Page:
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Tsvetana Paraskova

Tsvetana Paraskova

Tsvetana is a writer for Oilprice.com with over a decade of experience writing for news outlets such as iNVEZZ and SeeNews. 

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New Solid-State Battery Tech Promises 500-Mile Range EV 

One of the latest entrants in the heated race for higher-performance battery pack technology is a new type of solid-state battery with high energy density, half the size of a typical lithium-ion battery, and the potential to make the 500-mile range possible.  

Researchers from the Samsung Advanced Institute of Technology (SAIT) and the Samsung R&D Institute Japan (SRJ) have created a prototype of a solid-state battery that could enable an electric vehicle (EV) to travel up to 500 miles (800 kilometers) on a single charge. The battery prototype is also longer-lasting with a cycle life of more than 1,000 charges, and has enhanced overall safety, Samsung said in a statement this week, announcing that its researchers had published the study on the new solid-state technology in the scientific journal Nature.  

The research team says they have found a way to make solid-state batteries safer, long-lasting, and with high overall performance, thanks to introducing a new ultrathin nanocomposite layer of silver and carbon into a prototype pouch cell.

Solid-state batteries theoretically support greater energy density, which would make them a strong competitor to lithium-ion batteries if it weren’t for the propensity of the metal to grow dendrites, needle-like crystals or “metal whiskers” that develop on the anode of the battery during charging. These dendrites can create a short circuit and reduce the safety and lifespan of a solid-state battery.  

Samsung’s researchers say that the micro silver-carbon layer they have added to the pouch cell helped them to reduce anode thickness and boost energy density up to 900Wh/L. Related: Why 2030 Isn’t The Magic Year For Electric Vehicles

“This promising research is expected to help drive the expansion of electric vehicles (EVs). The prototype pouch cell that the team developed would enable an EV to travel up to 800km on a single charge, and features a cycle life of over 1,000 charges,” Samsung said in a news release.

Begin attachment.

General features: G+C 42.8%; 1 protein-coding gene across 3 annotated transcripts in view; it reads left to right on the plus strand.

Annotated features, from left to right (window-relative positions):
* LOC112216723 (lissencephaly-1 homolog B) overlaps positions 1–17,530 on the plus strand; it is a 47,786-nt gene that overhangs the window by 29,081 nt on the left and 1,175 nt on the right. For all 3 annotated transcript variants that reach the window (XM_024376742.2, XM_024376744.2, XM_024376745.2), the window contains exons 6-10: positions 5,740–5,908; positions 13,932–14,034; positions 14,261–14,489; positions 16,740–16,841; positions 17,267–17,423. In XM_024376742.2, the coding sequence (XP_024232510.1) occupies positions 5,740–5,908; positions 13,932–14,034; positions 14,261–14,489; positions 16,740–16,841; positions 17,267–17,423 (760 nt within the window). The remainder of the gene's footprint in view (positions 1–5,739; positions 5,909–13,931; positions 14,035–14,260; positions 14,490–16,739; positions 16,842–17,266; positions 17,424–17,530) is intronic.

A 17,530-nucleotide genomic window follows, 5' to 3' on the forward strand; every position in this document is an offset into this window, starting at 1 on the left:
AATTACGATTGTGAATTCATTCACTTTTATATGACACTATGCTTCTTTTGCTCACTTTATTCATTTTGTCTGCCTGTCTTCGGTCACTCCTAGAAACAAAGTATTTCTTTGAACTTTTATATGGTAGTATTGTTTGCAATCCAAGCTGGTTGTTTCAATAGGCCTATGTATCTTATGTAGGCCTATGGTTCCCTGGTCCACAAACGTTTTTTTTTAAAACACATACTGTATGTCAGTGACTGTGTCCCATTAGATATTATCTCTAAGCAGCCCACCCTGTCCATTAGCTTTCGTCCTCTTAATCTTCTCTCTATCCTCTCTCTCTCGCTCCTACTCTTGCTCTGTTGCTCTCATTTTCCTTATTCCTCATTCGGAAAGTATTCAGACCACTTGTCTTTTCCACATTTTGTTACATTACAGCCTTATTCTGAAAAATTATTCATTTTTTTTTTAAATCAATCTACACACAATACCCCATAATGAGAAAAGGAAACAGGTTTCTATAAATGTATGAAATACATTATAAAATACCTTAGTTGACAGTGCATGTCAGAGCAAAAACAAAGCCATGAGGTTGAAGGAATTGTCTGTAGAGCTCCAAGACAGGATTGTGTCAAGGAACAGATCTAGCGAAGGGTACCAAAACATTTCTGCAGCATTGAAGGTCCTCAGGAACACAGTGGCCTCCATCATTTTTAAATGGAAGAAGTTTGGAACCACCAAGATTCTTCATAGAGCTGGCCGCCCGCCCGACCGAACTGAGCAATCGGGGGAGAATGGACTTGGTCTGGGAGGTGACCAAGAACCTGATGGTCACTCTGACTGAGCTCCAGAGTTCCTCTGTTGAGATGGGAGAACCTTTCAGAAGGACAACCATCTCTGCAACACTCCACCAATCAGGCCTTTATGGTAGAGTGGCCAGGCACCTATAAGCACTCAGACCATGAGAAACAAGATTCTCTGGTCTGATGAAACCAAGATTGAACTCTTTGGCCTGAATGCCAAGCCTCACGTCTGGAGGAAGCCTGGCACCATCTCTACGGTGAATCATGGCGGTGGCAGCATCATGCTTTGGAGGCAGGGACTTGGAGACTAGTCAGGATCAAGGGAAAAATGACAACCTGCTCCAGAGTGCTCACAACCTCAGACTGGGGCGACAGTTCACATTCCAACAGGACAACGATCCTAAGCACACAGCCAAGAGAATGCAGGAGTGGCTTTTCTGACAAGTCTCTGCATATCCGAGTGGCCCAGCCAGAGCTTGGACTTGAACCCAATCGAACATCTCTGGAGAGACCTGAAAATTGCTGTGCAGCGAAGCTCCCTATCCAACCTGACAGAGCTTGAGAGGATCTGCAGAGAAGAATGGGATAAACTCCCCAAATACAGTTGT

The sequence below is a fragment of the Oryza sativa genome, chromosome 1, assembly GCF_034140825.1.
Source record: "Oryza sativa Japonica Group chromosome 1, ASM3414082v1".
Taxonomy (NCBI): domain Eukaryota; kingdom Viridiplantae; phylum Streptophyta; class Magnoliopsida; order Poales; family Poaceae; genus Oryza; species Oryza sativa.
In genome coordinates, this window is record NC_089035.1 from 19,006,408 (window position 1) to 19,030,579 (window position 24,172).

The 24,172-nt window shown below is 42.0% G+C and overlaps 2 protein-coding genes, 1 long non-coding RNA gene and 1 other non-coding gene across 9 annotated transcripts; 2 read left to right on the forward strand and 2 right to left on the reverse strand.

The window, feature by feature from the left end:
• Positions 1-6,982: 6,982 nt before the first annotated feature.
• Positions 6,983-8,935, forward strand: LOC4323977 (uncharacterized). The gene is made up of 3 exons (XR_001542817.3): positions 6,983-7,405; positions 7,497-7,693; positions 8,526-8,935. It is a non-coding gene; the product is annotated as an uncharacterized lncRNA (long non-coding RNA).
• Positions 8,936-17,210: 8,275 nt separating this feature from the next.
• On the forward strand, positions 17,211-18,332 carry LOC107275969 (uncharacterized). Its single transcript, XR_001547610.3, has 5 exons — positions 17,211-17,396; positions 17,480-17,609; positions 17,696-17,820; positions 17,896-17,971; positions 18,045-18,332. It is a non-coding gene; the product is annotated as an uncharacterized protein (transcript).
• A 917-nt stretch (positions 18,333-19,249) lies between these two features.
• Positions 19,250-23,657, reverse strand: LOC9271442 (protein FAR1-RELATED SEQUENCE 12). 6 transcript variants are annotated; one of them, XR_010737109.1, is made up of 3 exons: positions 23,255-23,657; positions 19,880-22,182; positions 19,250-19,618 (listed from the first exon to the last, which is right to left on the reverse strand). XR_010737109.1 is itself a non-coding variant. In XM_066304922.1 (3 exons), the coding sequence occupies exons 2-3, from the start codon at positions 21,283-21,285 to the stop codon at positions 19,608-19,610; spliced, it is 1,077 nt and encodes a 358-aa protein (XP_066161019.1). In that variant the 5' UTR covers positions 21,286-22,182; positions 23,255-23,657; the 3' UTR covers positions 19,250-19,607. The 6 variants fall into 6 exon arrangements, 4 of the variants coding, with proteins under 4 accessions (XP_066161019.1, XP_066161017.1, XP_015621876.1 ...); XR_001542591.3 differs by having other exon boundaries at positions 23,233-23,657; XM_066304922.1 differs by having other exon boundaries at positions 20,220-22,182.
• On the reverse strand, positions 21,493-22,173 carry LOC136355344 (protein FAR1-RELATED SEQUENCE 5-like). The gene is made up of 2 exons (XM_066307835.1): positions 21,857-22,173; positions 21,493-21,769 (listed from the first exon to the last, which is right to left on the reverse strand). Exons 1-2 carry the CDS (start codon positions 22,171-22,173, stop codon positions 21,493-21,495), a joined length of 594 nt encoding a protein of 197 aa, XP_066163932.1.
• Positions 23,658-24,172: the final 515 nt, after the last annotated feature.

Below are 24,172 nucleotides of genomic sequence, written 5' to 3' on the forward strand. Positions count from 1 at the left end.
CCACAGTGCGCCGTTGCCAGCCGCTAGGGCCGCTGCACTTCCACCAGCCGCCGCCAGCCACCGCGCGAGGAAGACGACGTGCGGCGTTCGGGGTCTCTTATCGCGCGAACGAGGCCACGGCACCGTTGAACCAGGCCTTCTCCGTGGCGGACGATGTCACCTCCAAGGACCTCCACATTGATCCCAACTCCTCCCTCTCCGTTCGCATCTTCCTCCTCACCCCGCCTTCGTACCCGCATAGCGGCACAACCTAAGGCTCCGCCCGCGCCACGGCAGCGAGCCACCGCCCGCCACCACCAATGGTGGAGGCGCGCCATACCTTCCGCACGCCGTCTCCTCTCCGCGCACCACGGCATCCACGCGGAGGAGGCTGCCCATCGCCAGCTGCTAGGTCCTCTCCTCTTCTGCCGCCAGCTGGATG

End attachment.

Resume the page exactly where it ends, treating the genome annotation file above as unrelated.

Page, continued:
“The product of this study could be a seed technology for safer, high-performance batteries of the future. Going forward, we will continue to develop and refine all-solid-state battery materials and manufacturing technologies to help take EV battery innovation to the next level,” said Dongmin Im, Master at SAIT’s Next Generation Battery Lab who led the project.

Scientists all over the world develop and test various novel technologies to boost the performance of batteries, lithium-ion or others, while also enhancing safety as the race for the next groundbreaking battery technology heats up.

Most recently, a South Korean research team developed a silicon anode to replace the graphite that is currently used in EV batteries, greatly improving performance—the new anode material can increase a battery’s range twofold while greatly accelerating charging times.

The energy density of the lithium-ion batteries has nearly tripled in the past decade, while battery pack costs have declined from as much as $1,100 per kWh ten years ago to just $156 per kWh last year, again according to BloombergNEF.

“Cheaper batteries, faster charging and greater ranges will make the 2020s the decade of the electric vehicle,” Ram Chandrasekaran, Principal Analyst, Transportation & Mobility at Wood Mackenzie, said in an analysis last month.

During the 2010s, battery range has greatly improved—from up to 100 miles at the beginning of the decade to up to 250 miles now, and up to 373 miles in Tesla Model S Long Range, Chandrasekaran said. Related: Big Oil Prepares To Suffer In 2020

As legacy automakers prepare to roll out dozens of new EVs in the coming years, Wood Mackenzie expects the market share of battery electric vehicles (BEVs) globally to jump from 3 percent in 2019 to 14 percent by the end of this decade.

Wider adoption of EVs will depend on three crucial factors: price, reliability, and most importantly—convenience to charge, according to WoodMac.

“To reach a high penetration level, BEVs have to appeal to people who ‘just want a good car’. To achieve that basic status, BEVs will have to be cheap, reliable and, most importantly, convenient to charge. Without a strong case to drive people towards BEVs, large-scale adoption may never come to pass,” Chandrasekaran said.  

By Tsvetana Paraskova for Oilprice.com

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